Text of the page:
After a thirty minute hike, we finally stumbled on the beauty of Aw-Awsen. In reality, I didn’t expect very much because I was told by Bal beforehand that there are not much waters because of lack of rains (like our experience in Abang Falls). But then we were awed by what we saw. You can capture the beauty of the falls at any angle. But it is said that we went on a very good timing: during the rainy season, the river current is so strong that it’s almost impossible for it to be crossed. Aside from a single newly-built cottage, there aren’t any cottages or rafts available because it is often being damaged.
The falls has a height of 142 feet (43 meters) and the deepest part of the basin has a depth of 8 meters. The cloudy skies prevented us from seeing the rainbow. Nonetheless, we were still awestruck.
As our knees were already shaking due to exhaustion from our challenging trek we immediately feasted on the meals prepared by Bal (also courtesy of the Mayor’s office, I told you that’s how hospitable they are). After eating we dived into its clear waters. There aren’t any people aside from us so we can really feel like communicating with Nature.
Bal has no idea how Aw-Asen got its name. Aside from the locals, the regular visitors of this falls are the residents of Suyo and from other nearby places in the lowlands. Summer is the peak season of visitors. And because of its exposure in television and social media, visitorship is slowly gaining ground. Most of the visitors tend to stay overnight. And because it’s raining and nearing disk, we decided to return to the town proper. We were warned that it would be difficult if we were caught by rains or twilight unless if staying overnight. And while it’s already challenging to descend to the falls, the return trip is more challenging because it’s more on an ascent.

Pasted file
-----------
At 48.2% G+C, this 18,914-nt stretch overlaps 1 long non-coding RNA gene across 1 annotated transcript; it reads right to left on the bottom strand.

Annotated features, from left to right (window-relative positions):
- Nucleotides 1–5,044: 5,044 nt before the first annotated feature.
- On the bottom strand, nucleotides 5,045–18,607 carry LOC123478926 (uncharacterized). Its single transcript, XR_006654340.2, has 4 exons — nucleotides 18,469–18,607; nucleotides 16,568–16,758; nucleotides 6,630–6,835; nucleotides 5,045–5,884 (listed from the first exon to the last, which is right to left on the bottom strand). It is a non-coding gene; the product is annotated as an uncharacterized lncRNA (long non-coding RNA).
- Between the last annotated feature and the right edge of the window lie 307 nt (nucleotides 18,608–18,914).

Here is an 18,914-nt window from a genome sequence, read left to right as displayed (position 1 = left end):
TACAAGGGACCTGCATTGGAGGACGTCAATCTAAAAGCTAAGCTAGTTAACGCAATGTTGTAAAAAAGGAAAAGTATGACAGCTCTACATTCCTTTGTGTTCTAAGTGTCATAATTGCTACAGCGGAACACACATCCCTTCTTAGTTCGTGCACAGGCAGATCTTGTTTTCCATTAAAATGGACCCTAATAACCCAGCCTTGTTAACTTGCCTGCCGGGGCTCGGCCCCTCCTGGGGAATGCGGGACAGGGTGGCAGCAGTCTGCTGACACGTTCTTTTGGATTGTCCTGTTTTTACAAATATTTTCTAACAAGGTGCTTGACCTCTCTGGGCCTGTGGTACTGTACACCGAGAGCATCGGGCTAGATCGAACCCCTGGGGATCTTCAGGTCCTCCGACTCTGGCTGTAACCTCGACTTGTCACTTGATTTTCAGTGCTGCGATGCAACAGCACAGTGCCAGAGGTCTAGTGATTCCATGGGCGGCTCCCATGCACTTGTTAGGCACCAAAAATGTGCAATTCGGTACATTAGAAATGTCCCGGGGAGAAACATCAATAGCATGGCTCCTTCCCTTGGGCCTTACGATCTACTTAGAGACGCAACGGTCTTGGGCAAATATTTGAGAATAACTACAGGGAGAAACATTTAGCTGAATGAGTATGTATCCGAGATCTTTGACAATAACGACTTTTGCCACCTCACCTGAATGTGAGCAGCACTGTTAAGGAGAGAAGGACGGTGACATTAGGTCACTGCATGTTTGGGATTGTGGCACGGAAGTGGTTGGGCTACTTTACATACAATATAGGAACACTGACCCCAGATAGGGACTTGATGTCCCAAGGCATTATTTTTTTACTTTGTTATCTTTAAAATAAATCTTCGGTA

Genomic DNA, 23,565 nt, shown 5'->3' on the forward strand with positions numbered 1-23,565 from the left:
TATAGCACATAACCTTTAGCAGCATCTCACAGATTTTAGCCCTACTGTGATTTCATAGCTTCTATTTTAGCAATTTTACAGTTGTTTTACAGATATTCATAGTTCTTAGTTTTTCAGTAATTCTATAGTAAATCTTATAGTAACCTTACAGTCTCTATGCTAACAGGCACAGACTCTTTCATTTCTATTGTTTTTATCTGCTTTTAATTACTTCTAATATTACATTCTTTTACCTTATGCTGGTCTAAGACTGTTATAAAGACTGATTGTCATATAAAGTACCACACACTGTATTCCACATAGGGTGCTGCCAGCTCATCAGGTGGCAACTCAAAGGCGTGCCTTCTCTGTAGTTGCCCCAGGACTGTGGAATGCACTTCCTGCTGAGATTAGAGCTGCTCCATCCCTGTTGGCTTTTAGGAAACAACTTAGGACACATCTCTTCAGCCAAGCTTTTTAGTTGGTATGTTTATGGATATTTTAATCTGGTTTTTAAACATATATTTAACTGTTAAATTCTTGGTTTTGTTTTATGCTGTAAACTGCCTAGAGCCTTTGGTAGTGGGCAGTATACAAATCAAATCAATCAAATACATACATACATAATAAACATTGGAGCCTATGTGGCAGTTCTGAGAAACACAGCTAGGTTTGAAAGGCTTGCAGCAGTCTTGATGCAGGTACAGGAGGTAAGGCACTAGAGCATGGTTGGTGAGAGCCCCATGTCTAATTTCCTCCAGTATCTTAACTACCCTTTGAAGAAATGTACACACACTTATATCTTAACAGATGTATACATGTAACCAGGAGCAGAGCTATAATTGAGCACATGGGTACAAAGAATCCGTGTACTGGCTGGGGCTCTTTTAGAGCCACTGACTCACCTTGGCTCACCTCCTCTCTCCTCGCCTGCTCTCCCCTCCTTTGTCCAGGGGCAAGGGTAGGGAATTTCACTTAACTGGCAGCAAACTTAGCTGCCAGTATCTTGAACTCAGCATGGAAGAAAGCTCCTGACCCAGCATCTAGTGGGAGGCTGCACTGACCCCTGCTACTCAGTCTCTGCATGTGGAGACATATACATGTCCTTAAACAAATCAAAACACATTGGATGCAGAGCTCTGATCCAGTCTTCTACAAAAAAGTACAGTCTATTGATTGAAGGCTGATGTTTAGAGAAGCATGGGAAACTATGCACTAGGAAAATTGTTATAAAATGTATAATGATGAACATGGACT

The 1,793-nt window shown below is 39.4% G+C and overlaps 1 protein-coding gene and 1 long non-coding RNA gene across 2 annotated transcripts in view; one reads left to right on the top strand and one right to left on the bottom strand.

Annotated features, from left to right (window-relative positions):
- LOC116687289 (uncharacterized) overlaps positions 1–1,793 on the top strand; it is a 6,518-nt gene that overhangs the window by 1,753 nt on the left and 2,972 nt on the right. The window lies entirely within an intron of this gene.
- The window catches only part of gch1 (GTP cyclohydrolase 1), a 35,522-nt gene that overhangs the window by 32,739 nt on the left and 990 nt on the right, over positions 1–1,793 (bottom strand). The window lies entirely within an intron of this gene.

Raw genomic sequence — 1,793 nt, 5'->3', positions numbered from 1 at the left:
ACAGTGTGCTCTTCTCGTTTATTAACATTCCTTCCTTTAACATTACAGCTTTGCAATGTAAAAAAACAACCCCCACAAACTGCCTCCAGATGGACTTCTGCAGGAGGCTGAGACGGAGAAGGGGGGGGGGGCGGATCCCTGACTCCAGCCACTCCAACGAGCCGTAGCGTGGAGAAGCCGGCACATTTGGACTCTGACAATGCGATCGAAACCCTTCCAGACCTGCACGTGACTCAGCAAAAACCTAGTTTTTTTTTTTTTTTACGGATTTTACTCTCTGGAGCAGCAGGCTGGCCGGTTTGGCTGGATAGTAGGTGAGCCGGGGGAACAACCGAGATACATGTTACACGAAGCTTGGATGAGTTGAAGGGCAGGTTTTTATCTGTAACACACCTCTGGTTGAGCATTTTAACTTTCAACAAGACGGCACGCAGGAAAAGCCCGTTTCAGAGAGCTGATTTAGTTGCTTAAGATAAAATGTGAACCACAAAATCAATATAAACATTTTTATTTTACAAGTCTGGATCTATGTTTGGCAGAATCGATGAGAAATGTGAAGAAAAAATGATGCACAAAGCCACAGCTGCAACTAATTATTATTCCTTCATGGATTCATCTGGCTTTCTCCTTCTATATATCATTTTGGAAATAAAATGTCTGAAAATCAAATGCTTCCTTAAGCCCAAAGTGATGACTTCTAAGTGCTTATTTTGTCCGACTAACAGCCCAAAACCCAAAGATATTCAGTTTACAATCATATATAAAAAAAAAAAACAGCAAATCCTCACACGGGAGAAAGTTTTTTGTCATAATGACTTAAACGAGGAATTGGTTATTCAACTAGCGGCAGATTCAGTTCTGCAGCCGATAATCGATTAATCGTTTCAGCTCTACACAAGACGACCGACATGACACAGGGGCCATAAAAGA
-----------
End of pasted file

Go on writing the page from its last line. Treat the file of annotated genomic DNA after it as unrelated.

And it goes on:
I overheard our Ilocano companions saying “Amin nga immay ditoy, aan da nga nagsublin” or “all those who come here never returned”. I cannot blame them, the journey going here is arduous. But for now it’s for the better, at least visitorship can be regulated, and thus overcrowding and overdevelopment (and possible commercialization) can be averted. But I told Bal that we shall return once the road is paved.
Take the road going to Santiago, Ilocos Sur. Before reaching the Santiago bridge, turn right going to Banayoyo. Before reaching San Emilio, descend to Barangay Paltoc. Go straight until you passed by the town of Gregorio del Pilar. From here is a thirty-minute climb going to the town. From the town, coordinate with the municipal government going to the falls.
Note: The place mostly lacks signages so it’s better to ask the locals while traveling. And take caution as most roads are one-way.
Alternate Route: Take the Suyo-Cervantes road until reaching the bridge in Barangay Urzadan. From here take this road (Suyo-Sigay Road) until reaching Barangay Sto. Rosario.
Note: You will be passing by a creek so it’s advisable to avoid going here during strong rains.
The terminal can be found in Candon, only several blocks from the church. There is only a single trip per day and the jeepney leaves at 1 pm. The fare costs PhP70.
(0927) 675 4613 – Bacardi Quitor (Bal)
Office of the Mayor, Sigay Engineering Office
Please coordinate with the Municipal Office